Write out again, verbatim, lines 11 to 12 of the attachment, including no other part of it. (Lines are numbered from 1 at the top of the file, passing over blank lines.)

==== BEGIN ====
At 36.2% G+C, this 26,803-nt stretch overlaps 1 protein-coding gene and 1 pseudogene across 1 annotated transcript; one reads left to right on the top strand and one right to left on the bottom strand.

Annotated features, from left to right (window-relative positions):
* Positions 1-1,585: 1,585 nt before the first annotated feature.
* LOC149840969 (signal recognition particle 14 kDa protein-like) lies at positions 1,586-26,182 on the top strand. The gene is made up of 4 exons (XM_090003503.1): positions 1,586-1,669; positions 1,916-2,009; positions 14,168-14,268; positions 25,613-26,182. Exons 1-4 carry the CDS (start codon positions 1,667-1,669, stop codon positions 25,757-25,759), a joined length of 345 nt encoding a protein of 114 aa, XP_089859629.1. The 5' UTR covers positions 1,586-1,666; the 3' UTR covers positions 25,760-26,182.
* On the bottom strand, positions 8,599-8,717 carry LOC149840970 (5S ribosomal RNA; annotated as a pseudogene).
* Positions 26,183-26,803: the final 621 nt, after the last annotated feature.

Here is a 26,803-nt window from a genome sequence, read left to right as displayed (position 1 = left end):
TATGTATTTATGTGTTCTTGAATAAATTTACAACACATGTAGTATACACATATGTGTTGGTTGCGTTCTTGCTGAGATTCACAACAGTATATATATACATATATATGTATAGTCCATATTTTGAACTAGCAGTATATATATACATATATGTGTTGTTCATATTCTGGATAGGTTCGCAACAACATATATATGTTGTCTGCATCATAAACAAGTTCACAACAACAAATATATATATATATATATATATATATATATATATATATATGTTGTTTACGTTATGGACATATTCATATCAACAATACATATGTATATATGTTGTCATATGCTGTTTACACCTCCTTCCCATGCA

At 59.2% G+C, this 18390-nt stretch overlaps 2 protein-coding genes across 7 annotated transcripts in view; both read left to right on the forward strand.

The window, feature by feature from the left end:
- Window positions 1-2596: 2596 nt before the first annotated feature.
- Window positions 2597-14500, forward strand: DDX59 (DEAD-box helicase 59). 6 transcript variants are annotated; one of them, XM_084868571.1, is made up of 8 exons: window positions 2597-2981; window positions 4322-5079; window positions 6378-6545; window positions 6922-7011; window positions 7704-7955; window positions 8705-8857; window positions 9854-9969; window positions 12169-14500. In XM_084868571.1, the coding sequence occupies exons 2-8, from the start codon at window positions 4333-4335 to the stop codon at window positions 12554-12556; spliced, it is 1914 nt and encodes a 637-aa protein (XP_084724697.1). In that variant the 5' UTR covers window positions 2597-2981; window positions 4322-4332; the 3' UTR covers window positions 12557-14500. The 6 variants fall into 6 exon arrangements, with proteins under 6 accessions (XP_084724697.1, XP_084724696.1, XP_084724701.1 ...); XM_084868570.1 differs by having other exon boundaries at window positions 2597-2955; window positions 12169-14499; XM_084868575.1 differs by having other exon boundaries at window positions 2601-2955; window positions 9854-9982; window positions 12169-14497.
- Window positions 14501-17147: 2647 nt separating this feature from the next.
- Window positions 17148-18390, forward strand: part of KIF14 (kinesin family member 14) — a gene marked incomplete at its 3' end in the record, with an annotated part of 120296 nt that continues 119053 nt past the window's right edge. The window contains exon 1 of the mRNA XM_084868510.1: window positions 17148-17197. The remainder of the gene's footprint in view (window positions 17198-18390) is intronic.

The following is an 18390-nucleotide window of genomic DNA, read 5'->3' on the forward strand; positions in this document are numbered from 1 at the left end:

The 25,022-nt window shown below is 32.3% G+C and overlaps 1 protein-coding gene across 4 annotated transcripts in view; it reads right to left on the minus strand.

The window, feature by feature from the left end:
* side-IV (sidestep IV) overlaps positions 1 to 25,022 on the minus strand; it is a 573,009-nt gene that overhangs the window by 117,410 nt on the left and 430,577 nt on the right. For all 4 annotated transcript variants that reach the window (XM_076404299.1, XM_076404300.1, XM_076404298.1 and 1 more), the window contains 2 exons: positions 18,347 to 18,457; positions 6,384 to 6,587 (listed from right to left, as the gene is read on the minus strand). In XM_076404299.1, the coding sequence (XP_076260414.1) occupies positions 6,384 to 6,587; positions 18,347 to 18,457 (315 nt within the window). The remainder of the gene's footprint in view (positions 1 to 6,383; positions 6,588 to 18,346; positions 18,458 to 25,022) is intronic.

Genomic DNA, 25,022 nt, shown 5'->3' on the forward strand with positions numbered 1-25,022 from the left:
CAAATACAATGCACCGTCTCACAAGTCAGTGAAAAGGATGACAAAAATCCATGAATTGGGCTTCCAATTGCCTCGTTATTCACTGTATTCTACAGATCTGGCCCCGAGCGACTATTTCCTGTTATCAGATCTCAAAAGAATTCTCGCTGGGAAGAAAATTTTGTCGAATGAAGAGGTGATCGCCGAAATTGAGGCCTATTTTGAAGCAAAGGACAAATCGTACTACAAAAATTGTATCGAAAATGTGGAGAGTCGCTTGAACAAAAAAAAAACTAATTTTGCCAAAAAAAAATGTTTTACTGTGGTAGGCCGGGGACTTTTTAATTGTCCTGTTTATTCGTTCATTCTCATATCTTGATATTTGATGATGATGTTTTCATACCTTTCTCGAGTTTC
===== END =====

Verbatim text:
- Window positions 1-2596: 2596 nt before the first annotated feature.
- Window positions 2597-14500, forward strand: DDX59 (DEAD-box helicase 59). 6 transcript variants are annotated; one of them, XM_084868571.1, is made up of 8 exons: window positions 2597-2981; window positions 4322-5079; window positions 6378-6545; window positions 6922-7011; window positions 7704-7955; window positions 8705-8857; window positions 9854-9969; window positions 12169-14500. In XM_084868571.1, the coding sequence occupies exons 2-8, from the start codon at window positions 4333-4335 to the stop codon at window positions 12554-12556; spliced, it is 1914 nt and encodes a 637-aa protein (XP_084724697.1). In that variant the 5' UTR covers window positions 2597-2981; window positions 4322-4332; the 3' UTR covers window positions 12557-14500. The 6 variants fall into 6 exon arrangements, with proteins under 6 accessions (XP_084724697.1, XP_084724696.1, XP_084724701.1 ...); XM_084868570.1 differs by having other exon boundaries at window positions 2597-2955; window positions 12169-14499; XM_084868575.1 differs by having other exon boundaries at window positions 2601-2955; window positions 9854-9982; window positions 12169-14497.